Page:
Gold at Wolf’s Crag: An Inquiry into the Treasure of Fast Castle (1971) by Fred Douglas
Henry Bright (1814-1873) Fast Castle from the Sea
Fast Castle is an isolated ruin on a rugged coast south of Edinburgh, north of Berwick. It might merit little obvious attention, but a closer look through the eyes of Fred Douglas was very rewarding. It seems the cache of gold (if it exists) is no nearer to being uncovered, but the trawl through the Scottish historical sources revealed much of interest.. particularly in providing an explanation into the murkier behaviour of the paranoid king James VI (later James I of England), and the most likely source of the gold, that is, Spain. Individuals who were put to death as a result of these events included the Gowrie brothers , David Graham of Fintry, Judge Graham of Halyards, and the gruesome posthumous trial of Robert Logan, following the ‘examination’ of his notary, Sprott, revealed the extent of his central role in the affair. The link with the so-called attempt on James’s life at Gowrie House, Perth, in 1600, provides the best explanation I have read on this strange episode. The conspiracy as uncovered then, seems genuine enough, but whether the Spanish Gold, or other treasures, remain to be discovered is still a moot point.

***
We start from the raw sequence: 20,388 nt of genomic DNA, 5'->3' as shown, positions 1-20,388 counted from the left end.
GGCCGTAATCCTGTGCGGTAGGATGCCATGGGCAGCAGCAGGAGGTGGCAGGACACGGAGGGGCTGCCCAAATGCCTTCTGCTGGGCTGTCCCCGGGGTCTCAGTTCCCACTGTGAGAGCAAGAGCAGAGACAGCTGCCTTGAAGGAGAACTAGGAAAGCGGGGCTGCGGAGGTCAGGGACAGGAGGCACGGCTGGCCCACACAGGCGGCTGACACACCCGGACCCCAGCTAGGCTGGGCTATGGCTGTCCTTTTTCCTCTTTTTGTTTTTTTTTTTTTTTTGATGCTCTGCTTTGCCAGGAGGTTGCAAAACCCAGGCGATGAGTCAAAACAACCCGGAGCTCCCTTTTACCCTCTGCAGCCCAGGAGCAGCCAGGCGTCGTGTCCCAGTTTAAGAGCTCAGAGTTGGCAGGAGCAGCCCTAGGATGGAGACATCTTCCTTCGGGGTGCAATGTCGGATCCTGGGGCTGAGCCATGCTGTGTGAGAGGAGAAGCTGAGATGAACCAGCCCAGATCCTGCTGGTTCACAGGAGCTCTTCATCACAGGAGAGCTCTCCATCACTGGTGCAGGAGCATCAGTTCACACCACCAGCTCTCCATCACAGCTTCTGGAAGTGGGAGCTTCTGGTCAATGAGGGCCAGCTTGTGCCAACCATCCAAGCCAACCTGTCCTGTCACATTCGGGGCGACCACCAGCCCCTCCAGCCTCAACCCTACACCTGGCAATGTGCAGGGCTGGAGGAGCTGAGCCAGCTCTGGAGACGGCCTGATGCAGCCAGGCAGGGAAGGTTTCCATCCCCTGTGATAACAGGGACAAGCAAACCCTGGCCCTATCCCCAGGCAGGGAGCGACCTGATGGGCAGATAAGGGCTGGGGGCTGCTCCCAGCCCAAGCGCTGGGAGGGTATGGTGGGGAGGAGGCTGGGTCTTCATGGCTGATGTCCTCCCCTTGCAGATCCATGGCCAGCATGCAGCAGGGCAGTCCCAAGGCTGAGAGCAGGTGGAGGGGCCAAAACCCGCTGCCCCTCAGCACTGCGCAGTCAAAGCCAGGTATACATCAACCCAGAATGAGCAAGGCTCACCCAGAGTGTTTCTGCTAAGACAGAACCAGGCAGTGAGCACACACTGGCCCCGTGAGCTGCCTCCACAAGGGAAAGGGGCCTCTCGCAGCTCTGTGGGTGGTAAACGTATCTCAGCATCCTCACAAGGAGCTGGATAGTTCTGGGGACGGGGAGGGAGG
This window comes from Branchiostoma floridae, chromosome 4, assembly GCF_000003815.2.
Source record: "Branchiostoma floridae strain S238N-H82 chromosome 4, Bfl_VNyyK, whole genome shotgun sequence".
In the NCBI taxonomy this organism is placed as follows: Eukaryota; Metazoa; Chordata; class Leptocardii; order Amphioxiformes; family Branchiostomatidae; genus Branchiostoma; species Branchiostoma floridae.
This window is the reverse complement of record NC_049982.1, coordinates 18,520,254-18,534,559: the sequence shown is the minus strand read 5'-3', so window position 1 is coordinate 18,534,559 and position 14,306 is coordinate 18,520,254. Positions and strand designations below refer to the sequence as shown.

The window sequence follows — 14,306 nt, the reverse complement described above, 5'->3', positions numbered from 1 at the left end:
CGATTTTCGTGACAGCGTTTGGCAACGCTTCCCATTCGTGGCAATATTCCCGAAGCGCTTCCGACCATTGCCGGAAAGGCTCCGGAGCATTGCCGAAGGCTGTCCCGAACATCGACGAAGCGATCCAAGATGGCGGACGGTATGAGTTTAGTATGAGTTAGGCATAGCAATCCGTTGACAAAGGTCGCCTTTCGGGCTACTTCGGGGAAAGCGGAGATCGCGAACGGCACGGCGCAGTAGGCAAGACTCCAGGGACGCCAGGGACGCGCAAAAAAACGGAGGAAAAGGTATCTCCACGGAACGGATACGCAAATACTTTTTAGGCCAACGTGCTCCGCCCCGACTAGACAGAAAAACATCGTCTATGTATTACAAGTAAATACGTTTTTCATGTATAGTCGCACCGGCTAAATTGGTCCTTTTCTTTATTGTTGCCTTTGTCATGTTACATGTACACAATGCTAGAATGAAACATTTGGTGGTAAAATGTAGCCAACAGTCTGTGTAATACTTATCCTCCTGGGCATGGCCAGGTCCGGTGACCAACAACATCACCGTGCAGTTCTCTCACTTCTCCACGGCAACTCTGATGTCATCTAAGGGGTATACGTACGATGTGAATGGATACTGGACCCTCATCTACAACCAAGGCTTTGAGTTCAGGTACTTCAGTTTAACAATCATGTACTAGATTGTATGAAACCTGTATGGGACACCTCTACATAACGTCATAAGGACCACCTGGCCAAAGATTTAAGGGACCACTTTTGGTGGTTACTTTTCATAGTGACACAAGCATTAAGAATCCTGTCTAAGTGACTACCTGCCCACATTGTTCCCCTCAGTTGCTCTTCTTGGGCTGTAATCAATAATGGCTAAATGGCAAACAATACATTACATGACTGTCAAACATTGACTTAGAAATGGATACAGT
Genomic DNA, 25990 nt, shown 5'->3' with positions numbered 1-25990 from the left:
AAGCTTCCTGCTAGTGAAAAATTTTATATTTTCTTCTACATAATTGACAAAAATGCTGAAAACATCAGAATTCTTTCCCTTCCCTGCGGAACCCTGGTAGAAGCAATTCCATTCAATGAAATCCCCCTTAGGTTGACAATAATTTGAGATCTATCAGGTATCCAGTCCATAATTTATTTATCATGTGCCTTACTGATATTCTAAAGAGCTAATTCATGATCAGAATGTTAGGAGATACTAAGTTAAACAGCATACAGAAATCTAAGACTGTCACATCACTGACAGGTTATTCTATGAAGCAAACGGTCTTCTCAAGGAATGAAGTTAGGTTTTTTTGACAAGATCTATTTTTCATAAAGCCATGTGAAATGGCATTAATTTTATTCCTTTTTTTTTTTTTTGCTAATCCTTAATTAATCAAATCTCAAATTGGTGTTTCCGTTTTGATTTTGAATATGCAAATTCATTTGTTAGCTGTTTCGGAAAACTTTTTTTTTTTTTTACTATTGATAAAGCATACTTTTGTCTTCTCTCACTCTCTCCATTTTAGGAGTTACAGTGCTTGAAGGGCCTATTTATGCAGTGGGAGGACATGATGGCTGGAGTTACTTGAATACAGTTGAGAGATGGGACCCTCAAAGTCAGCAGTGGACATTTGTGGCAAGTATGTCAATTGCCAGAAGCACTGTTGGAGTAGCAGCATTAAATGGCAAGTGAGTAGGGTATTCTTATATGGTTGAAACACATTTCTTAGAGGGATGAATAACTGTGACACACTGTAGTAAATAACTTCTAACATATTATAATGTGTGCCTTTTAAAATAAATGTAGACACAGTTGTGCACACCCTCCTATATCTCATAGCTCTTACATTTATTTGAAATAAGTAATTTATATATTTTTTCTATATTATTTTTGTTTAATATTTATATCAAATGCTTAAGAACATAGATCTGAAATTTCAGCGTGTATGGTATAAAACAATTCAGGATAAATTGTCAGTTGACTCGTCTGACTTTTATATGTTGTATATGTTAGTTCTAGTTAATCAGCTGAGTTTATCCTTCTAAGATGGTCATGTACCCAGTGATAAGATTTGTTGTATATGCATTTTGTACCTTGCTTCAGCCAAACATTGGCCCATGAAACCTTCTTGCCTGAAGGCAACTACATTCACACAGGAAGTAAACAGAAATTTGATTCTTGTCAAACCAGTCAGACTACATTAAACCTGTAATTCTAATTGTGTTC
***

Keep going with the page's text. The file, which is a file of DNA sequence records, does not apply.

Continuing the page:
This is the only full length book by Fred Douglas, embodying most of his extensive research undertaken after his retirement as an Edinburgh bookseller. Sadly he died before updating the work, on 14th May 1971.
Print: Dramatic view of the isolated Berwickshire castle. Originally produced by Henry Bright for John Parker Lawson’s “Scotland Delineated in a Series of Views” (London 1847-1854).